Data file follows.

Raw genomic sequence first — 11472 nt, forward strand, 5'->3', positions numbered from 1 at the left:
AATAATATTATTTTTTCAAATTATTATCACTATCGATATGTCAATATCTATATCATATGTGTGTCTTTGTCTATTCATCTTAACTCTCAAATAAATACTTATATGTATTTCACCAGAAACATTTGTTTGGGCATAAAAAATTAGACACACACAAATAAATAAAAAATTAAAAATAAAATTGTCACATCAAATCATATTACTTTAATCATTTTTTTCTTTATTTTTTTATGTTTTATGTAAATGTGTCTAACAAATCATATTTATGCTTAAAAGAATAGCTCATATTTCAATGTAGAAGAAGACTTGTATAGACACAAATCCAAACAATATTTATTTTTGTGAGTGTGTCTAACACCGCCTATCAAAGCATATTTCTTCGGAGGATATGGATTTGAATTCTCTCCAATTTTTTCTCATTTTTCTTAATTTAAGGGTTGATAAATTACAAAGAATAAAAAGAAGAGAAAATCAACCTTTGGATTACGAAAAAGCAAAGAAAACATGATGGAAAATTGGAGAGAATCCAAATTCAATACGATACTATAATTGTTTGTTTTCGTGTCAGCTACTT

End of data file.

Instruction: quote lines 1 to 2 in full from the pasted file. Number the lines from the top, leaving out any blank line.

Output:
Raw genomic sequence first — 11472 nt, forward strand, 5'->3', positions numbered from 1 at the left:
AATAATATTATTTTTTCAAATTATTATCACTATCGATATGTCAATATCTATATCATATGTGTGTCTTTGTCTATTCATCTTAACTCTCAAATAAATACTTATATGTATTTCACCAGAAACATTTGTTTGGGCATAAAAAATTAGACACACACAAATAAATAAAAAATTAAAAATAAAATTGTCACATCAAATCATATTACTTTAATCATTTTTTTCTTTATTTTTTTATGTTTTATGTAAATGTGTCTAACAAATCATATTTATGCTTAAAAGAATAGCTCATATTTCAATGTAGAAGAAGACTTGTATAGACACAAATCCAAACAATATTTATTTTTGTGAGTGTGTCTAACACCGCCTATCAAAGCATATTTCTTCGGAGGATATGGATTTGAATTCTCTCCAATTTTTTCTCATTTTTCTTAATTTAAGGGTTGATAAATTACAAAGAATAAAAAGAAGAGAAAATCAACCTTTGGATTACGAAAAAGCAAAGAAAACATGATGGAAAATTGGAGAGAATCCAAATTCAATACGATACTATAATTGTTTGTTTTCGTGTCAGCTACTT